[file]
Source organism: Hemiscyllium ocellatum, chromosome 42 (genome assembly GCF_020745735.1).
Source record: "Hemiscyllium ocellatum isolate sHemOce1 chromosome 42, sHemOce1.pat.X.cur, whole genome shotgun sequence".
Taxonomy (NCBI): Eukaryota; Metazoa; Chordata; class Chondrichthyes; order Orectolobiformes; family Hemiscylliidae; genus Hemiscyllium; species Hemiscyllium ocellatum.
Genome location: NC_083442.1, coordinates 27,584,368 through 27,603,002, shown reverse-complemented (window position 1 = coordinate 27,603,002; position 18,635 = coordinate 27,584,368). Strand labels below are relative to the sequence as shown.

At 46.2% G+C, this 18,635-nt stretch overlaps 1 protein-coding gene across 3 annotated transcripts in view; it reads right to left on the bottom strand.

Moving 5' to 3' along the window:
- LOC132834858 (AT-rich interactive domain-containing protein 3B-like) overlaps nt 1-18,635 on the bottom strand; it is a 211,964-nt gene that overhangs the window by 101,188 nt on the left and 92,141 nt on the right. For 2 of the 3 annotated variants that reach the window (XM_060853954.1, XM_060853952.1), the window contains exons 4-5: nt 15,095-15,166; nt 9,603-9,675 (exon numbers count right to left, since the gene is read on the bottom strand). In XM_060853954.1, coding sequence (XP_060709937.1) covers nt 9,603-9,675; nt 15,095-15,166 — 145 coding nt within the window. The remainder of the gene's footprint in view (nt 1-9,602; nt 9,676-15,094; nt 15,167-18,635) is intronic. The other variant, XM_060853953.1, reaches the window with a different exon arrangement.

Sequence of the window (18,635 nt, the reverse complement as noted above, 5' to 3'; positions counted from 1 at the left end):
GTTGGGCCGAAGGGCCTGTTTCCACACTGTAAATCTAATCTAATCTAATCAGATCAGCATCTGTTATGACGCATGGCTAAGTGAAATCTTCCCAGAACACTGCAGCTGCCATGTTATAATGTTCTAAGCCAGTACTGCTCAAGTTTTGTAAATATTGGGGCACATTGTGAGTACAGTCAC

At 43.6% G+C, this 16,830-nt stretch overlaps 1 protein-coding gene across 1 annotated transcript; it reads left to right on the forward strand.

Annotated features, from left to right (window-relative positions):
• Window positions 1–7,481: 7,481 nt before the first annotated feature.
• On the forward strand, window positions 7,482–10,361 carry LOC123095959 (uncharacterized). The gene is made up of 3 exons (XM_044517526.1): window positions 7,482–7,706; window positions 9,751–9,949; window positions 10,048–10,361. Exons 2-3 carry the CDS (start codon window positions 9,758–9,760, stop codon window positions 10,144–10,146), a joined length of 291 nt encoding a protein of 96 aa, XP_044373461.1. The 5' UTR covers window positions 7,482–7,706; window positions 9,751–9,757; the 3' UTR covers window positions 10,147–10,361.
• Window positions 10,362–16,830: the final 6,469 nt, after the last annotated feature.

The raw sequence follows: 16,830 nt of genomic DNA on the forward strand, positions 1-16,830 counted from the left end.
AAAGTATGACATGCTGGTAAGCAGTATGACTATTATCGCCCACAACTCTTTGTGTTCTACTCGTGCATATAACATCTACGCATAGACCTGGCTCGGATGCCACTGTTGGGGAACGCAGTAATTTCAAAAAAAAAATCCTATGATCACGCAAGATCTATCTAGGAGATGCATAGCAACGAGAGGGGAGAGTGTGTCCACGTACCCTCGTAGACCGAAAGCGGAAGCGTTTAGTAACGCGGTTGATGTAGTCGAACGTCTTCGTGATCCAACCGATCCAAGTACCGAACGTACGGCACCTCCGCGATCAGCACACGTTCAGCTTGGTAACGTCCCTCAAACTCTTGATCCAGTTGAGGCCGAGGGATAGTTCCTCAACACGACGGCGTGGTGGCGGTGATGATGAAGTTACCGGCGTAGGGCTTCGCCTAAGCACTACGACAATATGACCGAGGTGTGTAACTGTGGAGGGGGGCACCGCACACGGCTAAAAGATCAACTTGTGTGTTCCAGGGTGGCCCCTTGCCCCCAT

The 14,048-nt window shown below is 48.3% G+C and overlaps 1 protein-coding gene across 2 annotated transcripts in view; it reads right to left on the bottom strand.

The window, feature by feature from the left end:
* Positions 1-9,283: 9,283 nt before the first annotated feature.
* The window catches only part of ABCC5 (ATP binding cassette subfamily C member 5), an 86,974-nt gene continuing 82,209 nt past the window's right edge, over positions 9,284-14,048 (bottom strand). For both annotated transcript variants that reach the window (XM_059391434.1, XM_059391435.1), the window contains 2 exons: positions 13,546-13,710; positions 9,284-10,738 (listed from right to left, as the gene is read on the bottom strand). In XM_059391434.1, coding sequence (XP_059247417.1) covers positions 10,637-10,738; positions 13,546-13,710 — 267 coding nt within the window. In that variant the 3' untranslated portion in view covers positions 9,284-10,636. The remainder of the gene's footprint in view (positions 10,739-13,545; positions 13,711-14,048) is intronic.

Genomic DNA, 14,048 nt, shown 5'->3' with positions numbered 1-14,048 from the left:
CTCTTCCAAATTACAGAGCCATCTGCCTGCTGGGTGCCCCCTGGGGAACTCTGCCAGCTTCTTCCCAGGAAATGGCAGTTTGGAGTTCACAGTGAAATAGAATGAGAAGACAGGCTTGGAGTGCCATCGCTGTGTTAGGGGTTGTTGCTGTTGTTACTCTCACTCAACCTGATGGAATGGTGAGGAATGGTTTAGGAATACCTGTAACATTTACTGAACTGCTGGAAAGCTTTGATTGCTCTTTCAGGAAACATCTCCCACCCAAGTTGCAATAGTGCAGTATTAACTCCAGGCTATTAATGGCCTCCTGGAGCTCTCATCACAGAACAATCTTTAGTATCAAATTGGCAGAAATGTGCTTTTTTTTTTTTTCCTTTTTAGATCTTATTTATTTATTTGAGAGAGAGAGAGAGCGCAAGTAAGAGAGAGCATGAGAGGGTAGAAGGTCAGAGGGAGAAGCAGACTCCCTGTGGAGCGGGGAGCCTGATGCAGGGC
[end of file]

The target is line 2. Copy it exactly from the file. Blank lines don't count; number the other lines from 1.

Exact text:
Source record: "Hemiscyllium ocellatum isolate sHemOce1 chromosome 42, sHemOce1.pat.X.cur, whole genome shotgun sequence".